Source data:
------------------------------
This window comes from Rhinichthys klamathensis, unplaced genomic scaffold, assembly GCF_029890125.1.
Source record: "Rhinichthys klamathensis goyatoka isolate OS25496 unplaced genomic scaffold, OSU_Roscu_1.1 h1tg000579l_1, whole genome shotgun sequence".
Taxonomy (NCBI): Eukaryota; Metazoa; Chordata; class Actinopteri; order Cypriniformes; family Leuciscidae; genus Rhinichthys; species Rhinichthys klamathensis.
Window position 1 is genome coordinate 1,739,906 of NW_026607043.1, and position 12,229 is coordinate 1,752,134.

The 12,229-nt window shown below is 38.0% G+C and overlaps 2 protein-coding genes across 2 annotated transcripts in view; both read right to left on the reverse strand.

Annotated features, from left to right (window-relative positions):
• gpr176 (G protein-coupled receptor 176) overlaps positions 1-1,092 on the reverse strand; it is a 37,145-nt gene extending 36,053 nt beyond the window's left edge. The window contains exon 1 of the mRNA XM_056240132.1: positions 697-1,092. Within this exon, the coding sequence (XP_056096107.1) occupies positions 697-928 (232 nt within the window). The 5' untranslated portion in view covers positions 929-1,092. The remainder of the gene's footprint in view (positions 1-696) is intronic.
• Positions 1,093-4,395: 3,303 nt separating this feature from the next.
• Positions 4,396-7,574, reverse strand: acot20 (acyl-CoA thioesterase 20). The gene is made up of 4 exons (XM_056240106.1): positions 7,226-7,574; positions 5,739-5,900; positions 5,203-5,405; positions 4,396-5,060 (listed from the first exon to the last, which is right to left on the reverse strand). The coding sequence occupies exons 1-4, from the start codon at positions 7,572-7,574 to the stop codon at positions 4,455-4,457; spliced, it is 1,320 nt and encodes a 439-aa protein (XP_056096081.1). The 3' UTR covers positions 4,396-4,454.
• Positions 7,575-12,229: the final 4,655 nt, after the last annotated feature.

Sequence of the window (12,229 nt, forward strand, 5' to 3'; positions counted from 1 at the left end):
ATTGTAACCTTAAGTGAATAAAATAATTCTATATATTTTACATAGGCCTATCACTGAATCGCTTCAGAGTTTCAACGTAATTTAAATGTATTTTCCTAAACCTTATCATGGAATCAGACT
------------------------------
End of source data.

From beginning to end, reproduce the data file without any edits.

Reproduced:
This window comes from Rhinichthys klamathensis, unplaced genomic scaffold, assembly GCF_029890125.1.
Source record: "Rhinichthys klamathensis goyatoka isolate OS25496 unplaced genomic scaffold, OSU_Roscu_1.1 h1tg000579l_1, whole genome shotgun sequence".
Taxonomy (NCBI): Eukaryota; Metazoa; Chordata; class Actinopteri; order Cypriniformes; family Leuciscidae; genus Rhinichthys; species Rhinichthys klamathensis.
Window position 1 is genome coordinate 1,739,906 of NW_026607043.1, and position 12,229 is coordinate 1,752,134.

The 12,229-nt window shown below is 38.0% G+C and overlaps 2 protein-coding genes across 2 annotated transcripts in view; both read right to left on the reverse strand.

Annotated features, from left to right (window-relative positions):
• gpr176 (G protein-coupled receptor 176) overlaps positions 1-1,092 on the reverse strand; it is a 37,145-nt gene extending 36,053 nt beyond the window's left edge. The window contains exon 1 of the mRNA XM_056240132.1: positions 697-1,092. Within this exon, the coding sequence (XP_056096107.1) occupies positions 697-928 (232 nt within the window). The 5' untranslated portion in view covers positions 929-1,092. The remainder of the gene's footprint in view (positions 1-696) is intronic.
• Positions 1,093-4,395: 3,303 nt separating this feature from the next.
• Positions 4,396-7,574, reverse strand: acot20 (acyl-CoA thioesterase 20). The gene is made up of 4 exons (XM_056240106.1): positions 7,226-7,574; positions 5,739-5,900; positions 5,203-5,405; positions 4,396-5,060 (listed from the first exon to the last, which is right to left on the reverse strand). The coding sequence occupies exons 1-4, from the start codon at positions 7,572-7,574 to the stop codon at positions 4,455-4,457; spliced, it is 1,320 nt and encodes a 439-aa protein (XP_056096081.1). The 3' UTR covers positions 4,396-4,454.
• Positions 7,575-12,229: the final 4,655 nt, after the last annotated feature.

Sequence of the window (12,229 nt, forward strand, 5' to 3'; positions counted from 1 at the left end):
ATTGTAACCTTAAGTGAATAAAATAATTCTATATATTTTACATAGGCCTATCACTGAATCGCTTCAGAGTTTCAACGTAATTTAAATGTATTTTCCTAAACCTTATCATGGAATCAGACT